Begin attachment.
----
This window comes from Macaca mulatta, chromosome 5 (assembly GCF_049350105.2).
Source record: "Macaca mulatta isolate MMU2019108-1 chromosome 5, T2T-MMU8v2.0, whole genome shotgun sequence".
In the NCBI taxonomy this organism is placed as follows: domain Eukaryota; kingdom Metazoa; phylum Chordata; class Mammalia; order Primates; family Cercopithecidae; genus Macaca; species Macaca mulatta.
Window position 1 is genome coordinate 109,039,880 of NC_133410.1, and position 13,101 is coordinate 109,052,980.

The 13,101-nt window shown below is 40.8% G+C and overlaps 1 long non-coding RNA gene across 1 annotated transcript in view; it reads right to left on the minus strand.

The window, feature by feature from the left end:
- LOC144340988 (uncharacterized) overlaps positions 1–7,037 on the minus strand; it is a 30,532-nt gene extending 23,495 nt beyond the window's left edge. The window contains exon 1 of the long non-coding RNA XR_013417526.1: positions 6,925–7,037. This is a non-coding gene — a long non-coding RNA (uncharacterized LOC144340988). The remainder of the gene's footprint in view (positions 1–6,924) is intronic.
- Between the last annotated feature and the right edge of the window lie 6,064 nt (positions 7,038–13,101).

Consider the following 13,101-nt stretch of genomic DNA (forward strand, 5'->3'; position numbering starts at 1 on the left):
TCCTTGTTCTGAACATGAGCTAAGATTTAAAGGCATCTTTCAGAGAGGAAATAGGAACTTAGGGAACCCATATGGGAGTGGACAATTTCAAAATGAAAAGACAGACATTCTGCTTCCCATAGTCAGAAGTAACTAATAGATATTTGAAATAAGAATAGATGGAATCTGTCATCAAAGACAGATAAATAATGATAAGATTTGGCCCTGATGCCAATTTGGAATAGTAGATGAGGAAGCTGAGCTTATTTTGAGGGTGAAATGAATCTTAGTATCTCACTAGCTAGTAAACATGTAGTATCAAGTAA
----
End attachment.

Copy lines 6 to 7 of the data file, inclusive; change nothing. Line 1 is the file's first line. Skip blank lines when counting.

The window, feature by feature from the left end:
- LOC144340988 (uncharacterized) overlaps positions 1–7,037 on the minus strand; it is a 30,532-nt gene extending 23,495 nt beyond the window's left edge. The window contains exon 1 of the long non-coding RNA XR_013417526.1: positions 6,925–7,037. This is a non-coding gene — a long non-coding RNA (uncharacterized LOC144340988). The remainder of the gene's footprint in view (positions 1–6,924) is intronic.